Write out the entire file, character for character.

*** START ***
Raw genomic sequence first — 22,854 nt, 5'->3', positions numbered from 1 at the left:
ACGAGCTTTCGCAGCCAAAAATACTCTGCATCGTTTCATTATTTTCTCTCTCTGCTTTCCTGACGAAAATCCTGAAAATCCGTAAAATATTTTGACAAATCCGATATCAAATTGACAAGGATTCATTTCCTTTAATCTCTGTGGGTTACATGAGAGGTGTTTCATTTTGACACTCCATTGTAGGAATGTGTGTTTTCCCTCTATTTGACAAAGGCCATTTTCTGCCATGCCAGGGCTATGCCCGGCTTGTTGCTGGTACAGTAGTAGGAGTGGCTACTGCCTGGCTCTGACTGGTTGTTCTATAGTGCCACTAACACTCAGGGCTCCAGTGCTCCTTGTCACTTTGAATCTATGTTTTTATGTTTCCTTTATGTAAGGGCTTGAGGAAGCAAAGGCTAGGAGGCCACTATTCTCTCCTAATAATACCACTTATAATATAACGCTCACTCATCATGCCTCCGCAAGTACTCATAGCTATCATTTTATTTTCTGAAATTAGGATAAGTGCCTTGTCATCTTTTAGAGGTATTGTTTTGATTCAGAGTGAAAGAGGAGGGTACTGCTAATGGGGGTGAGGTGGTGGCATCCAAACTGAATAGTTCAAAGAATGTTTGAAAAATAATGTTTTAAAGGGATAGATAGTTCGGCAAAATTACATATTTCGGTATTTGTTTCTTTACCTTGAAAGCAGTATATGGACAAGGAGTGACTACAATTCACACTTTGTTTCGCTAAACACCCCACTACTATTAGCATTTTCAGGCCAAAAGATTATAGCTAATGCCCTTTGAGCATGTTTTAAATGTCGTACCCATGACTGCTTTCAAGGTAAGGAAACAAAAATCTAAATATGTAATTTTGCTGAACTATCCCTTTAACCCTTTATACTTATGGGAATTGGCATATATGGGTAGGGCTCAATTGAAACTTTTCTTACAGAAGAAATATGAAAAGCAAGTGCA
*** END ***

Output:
Raw genomic sequence first — 22,854 nt, 5'->3', positions numbered from 1 at the left:
ACGAGCTTTCGCAGCCAAAAATACTCTGCATCGTTTCATTATTTTCTCTCTCTGCTTTCCTGACGAAAATCCTGAAAATCCGTAAAATATTTTGACAAATCCGATATCAAATTGACAAGGATTCATTTCCTTTAATCTCTGTGGGTTACATGAGAGGTGTTTCATTTTGACACTCCATTGTAGGAATGTGTGTTTTCCCTCTATTTGACAAAGGCCATTTTCTGCCATGCCAGGGCTATGCCCGGCTTGTTGCTGGTACAGTAGTAGGAGTGGCTACTGCCTGGCTCTGACTGGTTGTTCTATAGTGCCACTAACACTCAGGGCTCCAGTGCTCCTTGTCACTTTGAATCTATGTTTTTATGTTTCCTTTATGTAAGGGCTTGAGGAAGCAAAGGCTAGGAGGCCACTATTCTCTCCTAATAATACCACTTATAATATAACGCTCACTCATCATGCCTCCGCAAGTACTCATAGCTATCATTTTATTTTCTGAAATTAGGATAAGTGCCTTGTCATCTTTTAGAGGTATTGTTTTGATTCAGAGTGAAAGAGGAGGGTACTGCTAATGGGGGTGAGGTGGTGGCATCCAAACTGAATAGTTCAAAGAATGTTTGAAAAATAATGTTTTAAAGGGATAGATAGTTCGGCAAAATTACATATTTCGGTATTTGTTTCTTTACCTTGAAAGCAGTATATGGACAAGGAGTGACTACAATTCACACTTTGTTTCGCTAAACACCCCACTACTATTAGCATTTTCAGGCCAAAAGATTATAGCTAATGCCCTTTGAGCATGTTTTAAATGTCGTACCCATGACTGCTTTCAAGGTAAGGAAACAAAAATCTAAATATGTAATTTTGCTGAACTATCCCTTTAACCCTTTATACTTATGGGAATTGGCATATATGGGTAGGGCTCAATTGAAACTTTTCTTACAGAAGAAATATGAAAAGCAAGTGCA